The spread of the coronavirus has raised the spectre of pandemic devastation which could result in poorer nations where investment in healthcare is well below the standards recommended by the World Health Organisation (WHO).
In Africa the 53 Africa Union (AU) member states are struggling to invest half of the WHO recommended US$40 per person which is worrisome. In Jamaica, spending is also around half of the six per cent of GDP (gross domestic product) recommended by the WHO.
Yet, the consequences of inadequate spending in this area are reduced productivity and earnings. And now the WHO is expressing deep fears for nations with inadequate health systems as the coronavirus spreads. The expected economic impact is being tabulated in the billions of US dollars.
Strong measures implemented by China, South Korea and Italy may be beyond the ability of nations like Jamaica and other Caribbean nations to duplicate, where the health and security services are under resourced and already under strain.
It is a pivotal moment to stop and reflect on the fact that investing in health also represents an investment being made in the wider economy.
The Medical Association of Jamaica (MAJ) has in the past noted that allocations to the island’s healthcare system are generally regarded as expenditure rather than an investment.
A former MAJ president, Dr Shane Alexis, argued that this was a mistake as a poorly resourced public healthcare system could adversely impact the economy of the country.
Poorly handled health, he noted, resulted in worker absenteeism and reduced productivity.
In one study, the Private Sector Organisation of Jamaica (PSOJ) estimated that about 13 million man hours have been lost as a result of the outbreak of the Chik V virus some years ago.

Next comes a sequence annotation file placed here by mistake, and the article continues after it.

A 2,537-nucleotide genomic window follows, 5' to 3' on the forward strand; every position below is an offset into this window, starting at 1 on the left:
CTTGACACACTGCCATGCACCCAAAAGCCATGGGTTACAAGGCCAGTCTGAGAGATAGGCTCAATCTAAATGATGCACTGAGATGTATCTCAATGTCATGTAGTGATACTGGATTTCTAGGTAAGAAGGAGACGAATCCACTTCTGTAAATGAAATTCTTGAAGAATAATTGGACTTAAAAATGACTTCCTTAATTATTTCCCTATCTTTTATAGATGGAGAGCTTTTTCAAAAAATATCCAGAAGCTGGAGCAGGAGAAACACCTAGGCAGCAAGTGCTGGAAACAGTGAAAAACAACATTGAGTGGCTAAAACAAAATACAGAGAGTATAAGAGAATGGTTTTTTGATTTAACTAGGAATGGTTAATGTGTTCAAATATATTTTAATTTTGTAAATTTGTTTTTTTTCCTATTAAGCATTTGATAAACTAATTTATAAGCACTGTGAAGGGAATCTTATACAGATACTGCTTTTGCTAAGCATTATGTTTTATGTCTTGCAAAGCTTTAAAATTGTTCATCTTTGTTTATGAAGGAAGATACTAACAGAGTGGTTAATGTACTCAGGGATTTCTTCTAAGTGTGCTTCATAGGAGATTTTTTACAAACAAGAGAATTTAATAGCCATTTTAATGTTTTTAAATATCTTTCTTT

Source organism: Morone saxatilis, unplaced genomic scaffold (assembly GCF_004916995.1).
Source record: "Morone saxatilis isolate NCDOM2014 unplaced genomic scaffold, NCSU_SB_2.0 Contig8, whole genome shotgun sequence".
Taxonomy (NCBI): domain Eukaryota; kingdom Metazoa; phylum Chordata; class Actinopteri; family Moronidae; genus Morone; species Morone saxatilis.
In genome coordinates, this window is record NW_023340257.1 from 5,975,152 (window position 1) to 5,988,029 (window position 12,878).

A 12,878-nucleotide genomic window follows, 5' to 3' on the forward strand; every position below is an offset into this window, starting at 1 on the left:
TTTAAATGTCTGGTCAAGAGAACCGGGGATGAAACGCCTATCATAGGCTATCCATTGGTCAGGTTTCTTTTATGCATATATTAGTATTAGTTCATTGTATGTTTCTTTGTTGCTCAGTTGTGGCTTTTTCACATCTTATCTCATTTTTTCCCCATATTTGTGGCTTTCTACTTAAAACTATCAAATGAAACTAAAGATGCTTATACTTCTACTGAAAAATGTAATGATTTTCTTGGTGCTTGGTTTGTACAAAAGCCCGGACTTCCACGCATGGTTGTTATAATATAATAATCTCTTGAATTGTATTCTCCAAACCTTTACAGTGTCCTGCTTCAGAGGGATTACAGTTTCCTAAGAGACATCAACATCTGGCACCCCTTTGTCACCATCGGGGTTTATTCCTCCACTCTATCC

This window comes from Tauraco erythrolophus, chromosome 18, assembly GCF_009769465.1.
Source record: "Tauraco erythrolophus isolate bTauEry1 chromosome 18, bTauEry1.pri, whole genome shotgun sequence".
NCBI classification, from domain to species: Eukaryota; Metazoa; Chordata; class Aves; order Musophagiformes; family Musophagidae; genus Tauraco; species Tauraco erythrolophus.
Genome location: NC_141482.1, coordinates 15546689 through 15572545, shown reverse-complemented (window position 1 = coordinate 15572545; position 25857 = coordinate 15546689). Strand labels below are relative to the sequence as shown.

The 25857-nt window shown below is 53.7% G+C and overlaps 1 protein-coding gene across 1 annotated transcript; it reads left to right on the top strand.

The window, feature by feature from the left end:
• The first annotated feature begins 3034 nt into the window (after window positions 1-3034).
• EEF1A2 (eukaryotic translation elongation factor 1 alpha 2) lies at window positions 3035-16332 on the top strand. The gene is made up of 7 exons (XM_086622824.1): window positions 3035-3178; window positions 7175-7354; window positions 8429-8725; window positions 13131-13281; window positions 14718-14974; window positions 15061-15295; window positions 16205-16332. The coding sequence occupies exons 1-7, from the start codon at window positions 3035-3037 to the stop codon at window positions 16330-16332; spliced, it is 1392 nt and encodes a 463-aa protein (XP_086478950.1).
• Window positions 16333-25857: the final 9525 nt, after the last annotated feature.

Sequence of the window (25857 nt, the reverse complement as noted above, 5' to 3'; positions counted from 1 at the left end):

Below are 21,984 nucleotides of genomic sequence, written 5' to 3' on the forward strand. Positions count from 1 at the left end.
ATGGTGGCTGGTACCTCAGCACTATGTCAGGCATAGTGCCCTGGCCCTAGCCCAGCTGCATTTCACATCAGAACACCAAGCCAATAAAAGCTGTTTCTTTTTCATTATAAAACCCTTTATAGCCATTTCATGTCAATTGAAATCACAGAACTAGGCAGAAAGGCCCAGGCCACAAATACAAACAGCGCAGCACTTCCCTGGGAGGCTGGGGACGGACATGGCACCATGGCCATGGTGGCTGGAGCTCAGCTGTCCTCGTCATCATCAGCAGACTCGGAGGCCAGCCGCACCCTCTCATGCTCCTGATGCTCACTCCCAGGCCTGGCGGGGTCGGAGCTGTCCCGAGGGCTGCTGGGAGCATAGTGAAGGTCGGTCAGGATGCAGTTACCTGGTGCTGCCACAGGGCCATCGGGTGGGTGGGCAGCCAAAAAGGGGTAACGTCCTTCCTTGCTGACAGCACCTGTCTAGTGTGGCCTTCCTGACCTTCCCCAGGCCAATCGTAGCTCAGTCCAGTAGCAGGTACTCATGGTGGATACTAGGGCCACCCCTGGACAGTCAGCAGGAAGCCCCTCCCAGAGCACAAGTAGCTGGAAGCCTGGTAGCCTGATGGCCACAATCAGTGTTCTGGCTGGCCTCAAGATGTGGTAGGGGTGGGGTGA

Dr Alexis proposed that if the health sector was one such that where turnaround waiting times were less, the consequence would be less individuals lost to chronic disease and the country would be poised for more growth.
The reality is in many Caribbean states, the healthcare system exhibit a chronic shortage of resources to adequately fund the purchase of medical equipment, drugs and to recruit medical personnel to cater to citizens.
Professor Marvin Reid, executive member of the MAJ, said in one forum that across Jamaica the quality of health service is so varied that to a large extent it is almost “like a lottery, depending on where you go and what time you go.”
There are other reports of severe personnel and bed shortage, leading to delayed treatment times and increased suffering among those seeking healthcare.
In more recent times, the Ministry of Health has tabled a Green Paper proposing a compulsory national health insurance plan that would offer equal benefits for contributors regardless of income.
Such a system would pull more private health service providers into a national system, increasing the resources available to all.
Financing for the initiative would be sourced from a combination of employee contributions or premiums and industry taxes.
About 500,000 people of the 2.7 million people living in Jamaica have health insurance, leaving behind more than 80 per cent of the population to fund healthcare out of pocket.
What many do is avoid health costs all together by neglecting health care, or endure wait periods of many weeks for diagnostic tests or surgical operations.
Among the revenue sources Jamaica’s Ministry of Health has proposed to better fund a national health insurance system are taxes on sugar and cannabis which will help to raise billions to supplement healthcare costs.
The Ministry has also been seeking public buy-in for a tax on sugar, and has proposed a vehicle levy, citing the high public cost borne by the State in treating with vehicular accidents and respiratory diseases.
Also proposed in a green paper summarising these initiatives was an excise tax focusing on cancer caused by tobacco and alcohol and a gaming and lottery levy supporting programmes for mental illness and substance abuse are also on the cards.
In other plans, the Ministry has been considering expanding diagnostics and surgery to private providers under a system financed centrally.
While an improved health system and better resourcing cannot stop the advent of opportunistic viruses, a system with more health workers, improved facilities, better equipping, more beds and unlimited drugs would make containment more effective .
The consequences for the economy would be less downtime for workers, increased productivity and improved growth, overall.